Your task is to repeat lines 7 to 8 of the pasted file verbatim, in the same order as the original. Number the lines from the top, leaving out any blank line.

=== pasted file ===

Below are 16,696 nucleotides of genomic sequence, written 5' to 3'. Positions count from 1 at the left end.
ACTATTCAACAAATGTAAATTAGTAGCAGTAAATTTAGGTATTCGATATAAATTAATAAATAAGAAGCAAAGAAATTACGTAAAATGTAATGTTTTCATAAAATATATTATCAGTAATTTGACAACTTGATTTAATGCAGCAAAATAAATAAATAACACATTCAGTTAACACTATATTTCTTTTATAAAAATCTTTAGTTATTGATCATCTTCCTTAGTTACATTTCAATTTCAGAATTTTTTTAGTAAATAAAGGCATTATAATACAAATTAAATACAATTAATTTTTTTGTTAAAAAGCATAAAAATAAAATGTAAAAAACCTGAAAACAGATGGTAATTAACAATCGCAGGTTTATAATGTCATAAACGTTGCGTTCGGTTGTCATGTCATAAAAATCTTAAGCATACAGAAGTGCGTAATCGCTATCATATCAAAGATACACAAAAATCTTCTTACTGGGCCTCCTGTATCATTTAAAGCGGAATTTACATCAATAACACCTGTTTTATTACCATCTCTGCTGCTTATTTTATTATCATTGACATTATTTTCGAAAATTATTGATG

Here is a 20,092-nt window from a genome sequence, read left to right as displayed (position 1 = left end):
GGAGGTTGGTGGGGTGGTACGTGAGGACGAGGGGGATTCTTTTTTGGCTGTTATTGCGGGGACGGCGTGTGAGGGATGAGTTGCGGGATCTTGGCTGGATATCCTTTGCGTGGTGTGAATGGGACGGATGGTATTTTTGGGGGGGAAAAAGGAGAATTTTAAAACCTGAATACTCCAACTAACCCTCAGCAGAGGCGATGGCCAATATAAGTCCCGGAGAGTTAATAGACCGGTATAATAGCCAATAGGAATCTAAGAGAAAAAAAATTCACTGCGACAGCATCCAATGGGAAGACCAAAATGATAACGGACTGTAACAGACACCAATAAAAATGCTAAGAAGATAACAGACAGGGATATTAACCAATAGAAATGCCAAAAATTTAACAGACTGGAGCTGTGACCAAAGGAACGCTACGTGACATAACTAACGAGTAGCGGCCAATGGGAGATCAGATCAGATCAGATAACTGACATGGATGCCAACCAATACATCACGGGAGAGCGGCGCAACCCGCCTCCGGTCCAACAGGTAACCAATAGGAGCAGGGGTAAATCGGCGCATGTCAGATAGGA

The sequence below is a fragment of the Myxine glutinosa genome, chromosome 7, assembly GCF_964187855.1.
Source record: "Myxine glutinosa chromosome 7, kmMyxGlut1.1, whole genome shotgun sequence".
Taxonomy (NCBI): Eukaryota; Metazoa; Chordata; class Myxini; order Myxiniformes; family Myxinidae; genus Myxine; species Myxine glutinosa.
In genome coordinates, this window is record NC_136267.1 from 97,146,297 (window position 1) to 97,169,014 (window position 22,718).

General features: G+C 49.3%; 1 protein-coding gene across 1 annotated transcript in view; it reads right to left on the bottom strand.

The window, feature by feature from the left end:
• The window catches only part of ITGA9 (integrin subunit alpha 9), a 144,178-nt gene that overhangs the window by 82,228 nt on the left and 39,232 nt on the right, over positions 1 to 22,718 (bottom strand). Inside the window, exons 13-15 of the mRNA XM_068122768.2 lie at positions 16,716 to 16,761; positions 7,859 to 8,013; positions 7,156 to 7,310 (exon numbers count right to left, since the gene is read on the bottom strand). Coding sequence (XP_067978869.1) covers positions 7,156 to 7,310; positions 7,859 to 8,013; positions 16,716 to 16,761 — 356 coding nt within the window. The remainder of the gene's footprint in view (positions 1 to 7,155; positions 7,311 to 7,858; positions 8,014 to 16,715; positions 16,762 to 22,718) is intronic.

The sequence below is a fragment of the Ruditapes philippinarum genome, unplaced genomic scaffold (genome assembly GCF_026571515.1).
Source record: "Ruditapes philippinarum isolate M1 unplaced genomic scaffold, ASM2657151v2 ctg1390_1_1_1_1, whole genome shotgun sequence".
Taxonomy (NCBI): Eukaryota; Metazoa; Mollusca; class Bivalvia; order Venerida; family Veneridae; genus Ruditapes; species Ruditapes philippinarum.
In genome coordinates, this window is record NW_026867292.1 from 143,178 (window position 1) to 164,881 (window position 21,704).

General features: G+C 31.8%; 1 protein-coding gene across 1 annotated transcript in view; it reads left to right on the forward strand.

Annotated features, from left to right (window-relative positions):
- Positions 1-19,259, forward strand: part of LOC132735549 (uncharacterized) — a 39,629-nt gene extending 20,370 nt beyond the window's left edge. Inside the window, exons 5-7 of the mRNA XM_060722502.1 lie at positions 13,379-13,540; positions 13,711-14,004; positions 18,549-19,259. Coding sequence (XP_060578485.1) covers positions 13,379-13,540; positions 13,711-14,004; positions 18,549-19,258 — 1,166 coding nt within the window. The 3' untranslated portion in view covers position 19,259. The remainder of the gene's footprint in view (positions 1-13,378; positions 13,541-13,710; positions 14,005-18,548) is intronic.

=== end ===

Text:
Taxonomy (NCBI): Eukaryota; Metazoa; Chordata; class Myxini; order Myxiniformes; family Myxinidae; genus Myxine; species Myxine glutinosa.
In genome coordinates, this window is record NC_136267.1 from 97,146,297 (window position 1) to 97,169,014 (window position 22,718).